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(Reference retrieved automatically from Web of Science through information on FAPESP grant and its corresponding number as mentioned in the publication by the authors.)

Enhancement of excitatory transmission in NTS neurons projecting to ventral medulla of rats exposed to sustained hypoxia is blunted by minocycline

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Author(s):
Lima-Silveira, Ludmila [1] ; Accorsi-Mendonca, Daniela [1] ; Bonagamba, Leni G. H. [1] ; Almado, Carlos Eduardo L. [1] ; da Silva, Melina P. [1] ; Nedoboy, Polina E. [2] ; Pilowsky, Paul M. [2] ; Machado, Benedito H. [1]
Total Authors: 8
Affiliation:
[1] Univ Sao Paulo, Sch Med Ribeirao Preto, Dept Physiol, BR-14049900 Ribeirao Preto, SP - Brazil
[2] Heart Res Inst, Sydney, NSW 2042 - Australia
Total Affiliations: 2
Document type: Journal article
Source: JOURNAL OF PHYSIOLOGY-LONDON; v. 597, n. 11, p. 2903-2923, JUN 2019.
Web of Science Citations: 0
Abstract

Key points Rats subjected to sustained hypoxia (SH) present increases in arterial pressure (AP) and in glutamatergic transmission in the nucleus tractus solitarius (NTS) neurons sending projections to ventrolateral medulla (VLM). Treatment with minocycline, a microglial inhibitor, attenuated the increase in AP in response to SH. The increase in the amplitude of glutamatergic postsynaptic currents in the NTS-VLM neurons, induced by postsynaptic mechanisms, was blunted by minocycline treatment. The number of microglial cells was increased in the NTS of vehicle-treated SH rats but not in the NTS of minocycline-treated rats. The data show that microglial recruitment/proliferation induced by SH is associated with the enhancement of excitatory neurotransmission in NTS-VLM neurons, which may contribute to the observed increase in AP. Short-term sustained hypoxia (SH) produces significant autonomic and respiratory adjustments and triggers activation of microglia, the resident immune cells in the brain. SH also enhances glutamatergic neurotransmission in the NTS. Here we evaluated the role of microglial activation induced by SH on the cardiovascular changes and mainly on glutamatergic neurotransmission in NTS neurons sending projections to the ventrolateral medulla (NTS-VLM), using a microglia inhibitor (minocycline). Direct measurement of arterial pressure (AP) in freely moving rats showed that SH (24 h, fraction of inspired oxygen (FI,O2) 0.1) in vehicle and minocycline (30 mg/kg i.p. for 3 days)-treated groups produced a significant increase in AP in relation to control groups under normoxic conditions, but this increase was significantly lower in minocycline-treated rats. Whole-cell patch-clamp recordings revealed that the active properties of the membrane were comparable among the groups. Nevertheless, the amplitudes of glutamatergic postsynaptic currents, evoked by tractus solitarius stimulation, were increased in NTS-VLM neurons of SH rats. Changes in asynchronous glutamatergic currents indicated that the observed increase in amplitude was due to postsynaptic mechanisms. These changes were blunted in the SH group previously treated with minocycline. Using immunofluorescence, we found that the number of microglial cells was increased in the NTS of vehicle-treated SH rats but not in the NTS neurons of minocycline-treated rats. Our data support the concept that microglial activation induced by SH is associated with the enhancement of excitatory neurotransmission in NTS-VLM neurons, which may contribute to the increase in AP observed in this experimental model. (AU)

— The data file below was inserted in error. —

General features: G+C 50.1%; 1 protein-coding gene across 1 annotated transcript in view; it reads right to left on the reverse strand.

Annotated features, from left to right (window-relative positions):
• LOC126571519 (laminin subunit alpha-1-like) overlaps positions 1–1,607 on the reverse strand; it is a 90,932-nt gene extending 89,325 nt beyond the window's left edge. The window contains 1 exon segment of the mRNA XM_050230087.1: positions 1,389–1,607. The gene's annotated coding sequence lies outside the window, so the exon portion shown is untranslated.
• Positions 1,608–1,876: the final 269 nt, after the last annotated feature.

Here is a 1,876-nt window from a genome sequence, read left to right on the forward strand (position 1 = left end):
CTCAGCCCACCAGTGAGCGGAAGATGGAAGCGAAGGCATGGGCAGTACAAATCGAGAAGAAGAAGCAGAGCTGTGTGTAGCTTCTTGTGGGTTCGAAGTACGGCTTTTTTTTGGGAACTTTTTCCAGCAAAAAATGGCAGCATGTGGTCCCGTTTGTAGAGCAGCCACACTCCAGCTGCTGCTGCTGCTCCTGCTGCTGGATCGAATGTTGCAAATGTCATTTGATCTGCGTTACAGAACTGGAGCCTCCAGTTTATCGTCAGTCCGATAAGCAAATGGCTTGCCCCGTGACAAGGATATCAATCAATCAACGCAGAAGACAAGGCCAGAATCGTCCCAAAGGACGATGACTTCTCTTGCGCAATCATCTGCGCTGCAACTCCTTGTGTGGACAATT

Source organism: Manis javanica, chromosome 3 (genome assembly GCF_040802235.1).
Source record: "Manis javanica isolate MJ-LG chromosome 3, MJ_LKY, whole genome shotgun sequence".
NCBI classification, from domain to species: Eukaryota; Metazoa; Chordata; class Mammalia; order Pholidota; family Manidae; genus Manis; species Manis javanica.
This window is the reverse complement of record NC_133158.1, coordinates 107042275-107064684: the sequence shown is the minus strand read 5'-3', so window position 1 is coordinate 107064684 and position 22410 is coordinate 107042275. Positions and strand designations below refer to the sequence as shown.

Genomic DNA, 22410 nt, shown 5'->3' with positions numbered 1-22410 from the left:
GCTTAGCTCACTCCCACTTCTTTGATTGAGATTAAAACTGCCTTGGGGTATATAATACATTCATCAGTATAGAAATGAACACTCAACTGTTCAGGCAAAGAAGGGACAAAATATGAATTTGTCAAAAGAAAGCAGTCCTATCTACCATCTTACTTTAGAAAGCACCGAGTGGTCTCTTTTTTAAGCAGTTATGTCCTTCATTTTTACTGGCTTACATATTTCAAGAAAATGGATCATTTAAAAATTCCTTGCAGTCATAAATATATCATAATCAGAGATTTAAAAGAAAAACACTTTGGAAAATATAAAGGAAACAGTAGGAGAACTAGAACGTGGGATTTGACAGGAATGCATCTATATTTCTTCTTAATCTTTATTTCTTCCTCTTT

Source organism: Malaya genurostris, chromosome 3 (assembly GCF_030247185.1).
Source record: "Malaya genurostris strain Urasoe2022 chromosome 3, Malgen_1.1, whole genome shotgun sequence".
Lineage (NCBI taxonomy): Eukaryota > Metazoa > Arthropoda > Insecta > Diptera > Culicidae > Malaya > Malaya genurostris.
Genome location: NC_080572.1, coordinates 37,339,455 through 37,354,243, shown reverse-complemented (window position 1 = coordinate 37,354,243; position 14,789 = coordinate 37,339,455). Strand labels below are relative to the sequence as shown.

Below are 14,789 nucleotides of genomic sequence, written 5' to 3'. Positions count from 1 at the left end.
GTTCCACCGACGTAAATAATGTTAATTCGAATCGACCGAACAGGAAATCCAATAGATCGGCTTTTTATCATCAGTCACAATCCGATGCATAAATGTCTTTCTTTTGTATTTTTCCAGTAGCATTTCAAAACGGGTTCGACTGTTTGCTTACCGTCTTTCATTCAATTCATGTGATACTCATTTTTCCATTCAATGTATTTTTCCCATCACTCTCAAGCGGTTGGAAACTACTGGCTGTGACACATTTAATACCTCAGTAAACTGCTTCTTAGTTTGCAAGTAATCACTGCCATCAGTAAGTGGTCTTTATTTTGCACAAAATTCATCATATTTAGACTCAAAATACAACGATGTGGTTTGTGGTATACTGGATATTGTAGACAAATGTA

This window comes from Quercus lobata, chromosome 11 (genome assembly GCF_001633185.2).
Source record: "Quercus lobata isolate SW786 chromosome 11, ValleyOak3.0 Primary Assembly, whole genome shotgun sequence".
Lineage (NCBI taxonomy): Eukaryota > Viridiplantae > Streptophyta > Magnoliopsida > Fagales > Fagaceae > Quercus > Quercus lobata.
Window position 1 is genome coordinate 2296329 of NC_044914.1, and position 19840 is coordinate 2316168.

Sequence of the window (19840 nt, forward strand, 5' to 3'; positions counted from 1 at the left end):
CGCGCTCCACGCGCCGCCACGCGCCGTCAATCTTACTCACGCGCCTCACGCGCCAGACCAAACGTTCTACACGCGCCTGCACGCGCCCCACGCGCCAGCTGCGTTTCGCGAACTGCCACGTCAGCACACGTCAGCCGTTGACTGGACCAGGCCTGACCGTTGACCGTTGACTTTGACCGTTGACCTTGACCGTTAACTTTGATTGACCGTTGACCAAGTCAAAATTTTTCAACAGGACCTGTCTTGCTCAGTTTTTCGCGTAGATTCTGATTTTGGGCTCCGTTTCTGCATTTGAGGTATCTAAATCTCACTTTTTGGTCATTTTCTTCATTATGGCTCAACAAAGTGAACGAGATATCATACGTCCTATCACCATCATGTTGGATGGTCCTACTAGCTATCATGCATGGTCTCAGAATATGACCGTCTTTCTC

FAPESP's process: 13/06077-5 - Changes in the neural networks involved with the generation and control of sympathetic and respiratory activities in different experimental models of hypoxia
Grantee:Benedito Honorio Machado
Support type: Research Projects - Thematic Grants
FAPESP's process: 14/11101-5 - The influence of inflamatory process on the activity of nucleus tractus solitarius neurons in juvenile rats submitted to sustained hypoxia
Grantee:Ludmila Lima Silveira
Support type: Scholarships in Brazil - Doctorate (Direct)
FAPESP's process: 17/13720-2 - Effects of minocycline treatment on microglial activation in rats submitted to sustained hypoxia
Grantee:Ludmila Lima Silveira
Support type: Scholarships abroad - Research Internship - Doctorate (Direct)